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Treatment of posttraumatic stress disorder after work-related hand trauma. J Hand Surg Am 1990 May;15(3):511-5 PMID: 2348077

Pubmed ID

2348077

Abstract

Posttraumatic stress disorder frequently accompanies severe work-related hand trauma and, when a patient attempts to return to work it can potentially be as debilitating as the hand injury. Four techniques were examined for their effectiveness in the treatment of the symptoms of posttraumatic stress disorder. Confronting and reprocessing of intrusive thoughts, combined with coping skills training, effectively reduced all symptoms except avoidance reactions. An early return to the worksite was useful with those patients who experienced mild avoidance reactions, although many patients were not able to use this. Graded work exposure was a highly successful technique for those patients with moderate avoidance reactions. For those with severe avoidance reactions, on-site job evaluations were used with good success. We believe that actual exposure to the worksite greatly enhances the ability of occupationally hand-injured patients to return to work for their previous employer. An algorithm for treatment is proposed.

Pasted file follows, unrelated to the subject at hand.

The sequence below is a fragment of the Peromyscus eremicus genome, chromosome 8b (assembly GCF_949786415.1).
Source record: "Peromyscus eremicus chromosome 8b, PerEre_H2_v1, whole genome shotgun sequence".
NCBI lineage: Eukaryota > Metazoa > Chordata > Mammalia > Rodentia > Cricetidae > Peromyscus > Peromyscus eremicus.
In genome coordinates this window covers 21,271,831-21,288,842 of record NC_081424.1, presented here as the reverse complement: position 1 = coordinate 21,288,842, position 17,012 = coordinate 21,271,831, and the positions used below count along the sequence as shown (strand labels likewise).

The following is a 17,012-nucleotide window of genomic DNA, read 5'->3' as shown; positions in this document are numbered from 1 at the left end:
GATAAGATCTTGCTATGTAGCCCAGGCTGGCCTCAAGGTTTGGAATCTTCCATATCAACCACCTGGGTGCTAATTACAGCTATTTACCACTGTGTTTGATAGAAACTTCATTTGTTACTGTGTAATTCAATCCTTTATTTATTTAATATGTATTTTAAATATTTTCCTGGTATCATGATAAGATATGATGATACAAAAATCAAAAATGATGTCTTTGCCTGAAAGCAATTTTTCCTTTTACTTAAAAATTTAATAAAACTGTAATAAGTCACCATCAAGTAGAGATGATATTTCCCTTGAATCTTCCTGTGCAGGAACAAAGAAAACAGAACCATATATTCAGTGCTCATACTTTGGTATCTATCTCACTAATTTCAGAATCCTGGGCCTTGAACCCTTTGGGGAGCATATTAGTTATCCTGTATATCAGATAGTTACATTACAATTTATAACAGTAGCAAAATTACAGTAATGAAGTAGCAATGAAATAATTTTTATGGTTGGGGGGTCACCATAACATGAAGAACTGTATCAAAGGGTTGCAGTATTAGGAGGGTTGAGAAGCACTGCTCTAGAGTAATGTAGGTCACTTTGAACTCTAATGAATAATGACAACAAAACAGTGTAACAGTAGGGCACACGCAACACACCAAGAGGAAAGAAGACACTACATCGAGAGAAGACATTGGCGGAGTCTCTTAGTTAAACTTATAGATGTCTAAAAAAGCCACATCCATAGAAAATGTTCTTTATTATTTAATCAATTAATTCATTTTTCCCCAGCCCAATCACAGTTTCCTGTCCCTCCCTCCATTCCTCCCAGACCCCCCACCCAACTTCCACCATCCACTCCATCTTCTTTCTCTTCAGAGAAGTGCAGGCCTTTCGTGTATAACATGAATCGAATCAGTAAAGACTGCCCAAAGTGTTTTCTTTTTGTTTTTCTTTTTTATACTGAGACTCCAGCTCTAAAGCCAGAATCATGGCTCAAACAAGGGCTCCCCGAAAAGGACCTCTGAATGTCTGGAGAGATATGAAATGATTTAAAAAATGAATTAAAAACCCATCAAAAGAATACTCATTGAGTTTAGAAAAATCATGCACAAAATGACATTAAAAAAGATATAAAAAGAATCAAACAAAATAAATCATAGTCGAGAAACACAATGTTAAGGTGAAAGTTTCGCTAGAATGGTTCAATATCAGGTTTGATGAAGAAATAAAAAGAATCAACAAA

Author List

Grunert BK, Matloub HS, Sanger JR, Yousif NJ

Authors

Brad K. Grunert PhD Professor in the Plastic Surgery department at Medical College of Wisconsin
Hani S. Matloub MD Professor in the Plastic Surgery department at Medical College of Wisconsin
James R. Sanger MD Professor in the Plastic Surgery department at Medical College of Wisconsin




Scopus

2-s2.0-0025337449   53 Citations

MESH terms used to index this publication - Major topics in bold

Employment
Hand Injuries
Humans
Stress Disorders, Post-Traumatic
jenkins-FCD Prod-336 69ef4a6b262d135130251597d5d39873903802b5